WHEN student Bruno Neri contacted the Bournemouth Echo about the amazing air-raid shelter he’d found in his garden, he wondered if he was the only person with such a structure.

But, as these images show, Bournemouth and Poole are positively bursting with all manner of bunkers, shelters and underground refuges, constructed to save lives during the Second World War.

And many of them are enjoying a new lease of life as they are cared for by their adoring owners.

Bournemouth Echo:

Look closely at the garden of Margaret Bridgeman near Kings Park and all you’d see at first is an impressive rockery.

But, says her friend, Elaine Findley, that rockery hides a secret.

“It’s raised in a domed shape because the rockery is actually the roof of a WW2 bunker and there is an entrance at one side with steps going down,” she says.

There is also a glazed, angled opening at the other end of the structure. “It’s bizarre because I’m not sure that would have been wise during the war,” she says, adding that her neighbour has used the shelter for storage over the years. “We’d both love for it to be recognised and noted,” she said. “It's been a talking point between us for over 30 years.”

Bournemouth Echo:

Meanwhile, in Poole, a grandly-named ‘Branksome’ shelter still stands in the garden of a house near Sheringham Road. Lisa Jolliffe sent pictures of the shelter in her mum’s garden. “It’s a shed now but I used to stay in it as a teenager,” she says.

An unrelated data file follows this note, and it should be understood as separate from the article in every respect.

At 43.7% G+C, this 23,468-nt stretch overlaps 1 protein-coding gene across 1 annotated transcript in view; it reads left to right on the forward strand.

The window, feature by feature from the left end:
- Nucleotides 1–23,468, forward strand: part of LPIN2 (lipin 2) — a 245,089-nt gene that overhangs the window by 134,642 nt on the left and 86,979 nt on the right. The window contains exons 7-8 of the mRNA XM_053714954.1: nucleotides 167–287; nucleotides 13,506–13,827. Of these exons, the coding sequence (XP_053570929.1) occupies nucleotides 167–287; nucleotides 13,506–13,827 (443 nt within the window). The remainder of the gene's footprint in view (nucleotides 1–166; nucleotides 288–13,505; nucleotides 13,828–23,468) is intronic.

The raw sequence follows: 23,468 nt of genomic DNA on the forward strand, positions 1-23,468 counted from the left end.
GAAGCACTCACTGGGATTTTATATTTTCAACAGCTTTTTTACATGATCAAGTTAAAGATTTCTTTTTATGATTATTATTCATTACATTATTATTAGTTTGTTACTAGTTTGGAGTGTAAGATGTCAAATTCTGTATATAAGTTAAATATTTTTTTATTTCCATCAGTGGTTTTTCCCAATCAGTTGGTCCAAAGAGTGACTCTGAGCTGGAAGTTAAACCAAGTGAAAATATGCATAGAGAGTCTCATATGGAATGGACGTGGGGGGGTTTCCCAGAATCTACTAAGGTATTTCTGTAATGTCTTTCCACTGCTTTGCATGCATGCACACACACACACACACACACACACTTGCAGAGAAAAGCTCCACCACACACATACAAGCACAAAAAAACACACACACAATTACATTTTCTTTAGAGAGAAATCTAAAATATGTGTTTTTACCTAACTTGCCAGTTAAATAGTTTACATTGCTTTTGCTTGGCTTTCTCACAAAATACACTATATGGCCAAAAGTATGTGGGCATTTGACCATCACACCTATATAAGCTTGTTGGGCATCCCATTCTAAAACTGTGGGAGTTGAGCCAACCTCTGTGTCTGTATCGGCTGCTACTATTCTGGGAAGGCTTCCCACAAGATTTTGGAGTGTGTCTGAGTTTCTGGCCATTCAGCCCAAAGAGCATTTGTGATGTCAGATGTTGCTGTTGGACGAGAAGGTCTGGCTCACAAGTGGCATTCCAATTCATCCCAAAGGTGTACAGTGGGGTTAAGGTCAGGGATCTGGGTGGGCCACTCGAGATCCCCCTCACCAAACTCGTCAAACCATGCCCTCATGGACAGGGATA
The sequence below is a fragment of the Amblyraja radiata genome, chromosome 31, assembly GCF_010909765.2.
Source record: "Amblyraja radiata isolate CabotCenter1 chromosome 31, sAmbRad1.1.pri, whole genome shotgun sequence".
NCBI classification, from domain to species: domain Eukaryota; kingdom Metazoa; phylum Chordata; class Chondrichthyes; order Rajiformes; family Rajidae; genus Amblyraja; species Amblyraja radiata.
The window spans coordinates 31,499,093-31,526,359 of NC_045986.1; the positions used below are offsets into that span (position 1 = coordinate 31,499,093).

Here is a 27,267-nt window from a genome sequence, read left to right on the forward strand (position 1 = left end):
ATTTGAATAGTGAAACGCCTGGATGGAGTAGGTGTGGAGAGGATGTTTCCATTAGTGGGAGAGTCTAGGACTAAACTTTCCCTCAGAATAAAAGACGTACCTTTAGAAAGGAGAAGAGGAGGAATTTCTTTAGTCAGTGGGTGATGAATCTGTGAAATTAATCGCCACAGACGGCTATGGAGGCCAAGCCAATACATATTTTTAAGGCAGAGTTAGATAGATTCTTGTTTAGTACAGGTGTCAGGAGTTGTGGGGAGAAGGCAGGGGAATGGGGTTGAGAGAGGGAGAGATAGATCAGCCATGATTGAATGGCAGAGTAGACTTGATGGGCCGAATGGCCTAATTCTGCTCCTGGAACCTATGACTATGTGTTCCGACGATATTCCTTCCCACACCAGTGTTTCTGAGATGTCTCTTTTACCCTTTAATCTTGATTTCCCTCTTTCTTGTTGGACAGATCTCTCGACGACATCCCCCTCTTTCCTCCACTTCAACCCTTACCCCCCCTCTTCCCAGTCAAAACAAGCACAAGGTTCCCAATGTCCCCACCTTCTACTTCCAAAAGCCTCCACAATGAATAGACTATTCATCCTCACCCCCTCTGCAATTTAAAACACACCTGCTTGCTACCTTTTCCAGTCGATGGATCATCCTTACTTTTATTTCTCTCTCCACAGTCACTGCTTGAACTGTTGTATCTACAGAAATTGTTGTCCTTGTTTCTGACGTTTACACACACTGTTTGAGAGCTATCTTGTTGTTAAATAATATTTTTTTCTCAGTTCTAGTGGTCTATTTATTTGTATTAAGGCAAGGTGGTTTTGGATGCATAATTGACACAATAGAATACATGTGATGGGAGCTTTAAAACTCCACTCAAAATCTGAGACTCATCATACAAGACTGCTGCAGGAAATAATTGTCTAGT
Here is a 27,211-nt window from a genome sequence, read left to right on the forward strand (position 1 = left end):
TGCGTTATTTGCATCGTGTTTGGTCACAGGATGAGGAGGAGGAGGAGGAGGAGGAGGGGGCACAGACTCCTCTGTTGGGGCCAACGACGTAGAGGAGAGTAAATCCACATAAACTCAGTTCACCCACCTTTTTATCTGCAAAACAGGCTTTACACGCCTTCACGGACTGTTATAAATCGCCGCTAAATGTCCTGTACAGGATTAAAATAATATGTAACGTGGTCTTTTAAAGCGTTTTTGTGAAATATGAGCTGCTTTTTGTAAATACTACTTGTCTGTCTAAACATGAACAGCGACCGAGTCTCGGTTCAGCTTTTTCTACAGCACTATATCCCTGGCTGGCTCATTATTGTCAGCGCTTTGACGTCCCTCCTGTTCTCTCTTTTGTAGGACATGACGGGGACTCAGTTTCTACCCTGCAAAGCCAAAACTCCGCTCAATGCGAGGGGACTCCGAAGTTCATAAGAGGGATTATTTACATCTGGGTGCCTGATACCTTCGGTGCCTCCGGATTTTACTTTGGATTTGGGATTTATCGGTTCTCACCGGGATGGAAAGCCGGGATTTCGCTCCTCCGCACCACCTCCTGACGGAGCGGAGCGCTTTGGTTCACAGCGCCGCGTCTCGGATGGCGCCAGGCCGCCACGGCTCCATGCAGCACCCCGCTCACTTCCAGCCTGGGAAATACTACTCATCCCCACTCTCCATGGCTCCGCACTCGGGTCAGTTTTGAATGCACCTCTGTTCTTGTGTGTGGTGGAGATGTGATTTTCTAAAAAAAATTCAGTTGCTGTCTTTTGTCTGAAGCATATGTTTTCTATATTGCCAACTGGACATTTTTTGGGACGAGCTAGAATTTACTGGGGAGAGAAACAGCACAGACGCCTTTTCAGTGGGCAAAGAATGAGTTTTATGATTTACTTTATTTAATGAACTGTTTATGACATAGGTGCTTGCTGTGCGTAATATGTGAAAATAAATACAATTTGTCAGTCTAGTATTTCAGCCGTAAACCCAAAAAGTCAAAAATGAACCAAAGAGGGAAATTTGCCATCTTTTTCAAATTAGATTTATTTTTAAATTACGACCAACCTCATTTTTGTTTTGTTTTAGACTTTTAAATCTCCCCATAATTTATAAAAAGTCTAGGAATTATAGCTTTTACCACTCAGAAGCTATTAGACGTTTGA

The walls are single skin but, says Lisa, they are still strong. “It used to have a wall down the middle to house two families with a blast door each side," she says. "Dad knocked a window in it the 1980’s.” She would love to know more about the structure which is now used for storage.

Paul Vallance’s still-atmospheric shelter was built in Upper Parkstone by his own grandfather, who received a brick grant from the government. “Because we were near the gasometers and Branksome railway arches, they were considered to be a possible target,” he explains. “Also, German bombers flew over the area on their way to the cordite factory at Sandford.”

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As a child in the 1950s and 60s he used to play in the shelter and discovered a gas mask, two bayonets and a tin helmet inside. “It's not used at the moment although a friend suggested growing mushrooms in there! The grandchildren are fascinated with it,” he says.

Jeremy Woodford recalled a shelter similar to Mr Neri’s at the bottom of 97a Ensbury Park Road in Moordown.

“It belonged to the family who lived in the flat downstairs from us,” he said. “ As kids in the 60s we used to try and go down there but were always turfed out by the owner! So I didn't really get to see it properly and it will probably still be there as I seem to remember it being made of concrete.”

Talbot Heath School were proud to show off their mega-shelter, now refurbished and used as a Living Classroom, which was open to the public during the 2014 Dorset Architectural Heritage Weeks.

Best news of all came from Mr Neri who was keen to learn more about his shelter. Following our report he was contacted by the granddaughter of the Drayton family who are believed to have constructed the shelter.

Bournemouth Echo:

“The grandfather split the house in two for his two sons and the granddaughter used to live upstairs and her uncle downstairs," he says. "Apparently their relative buried the shelter for reasons unknown to her.”

According to Mr Neri, previous owners of the property had suspected the shelter may have been there but never dug it up.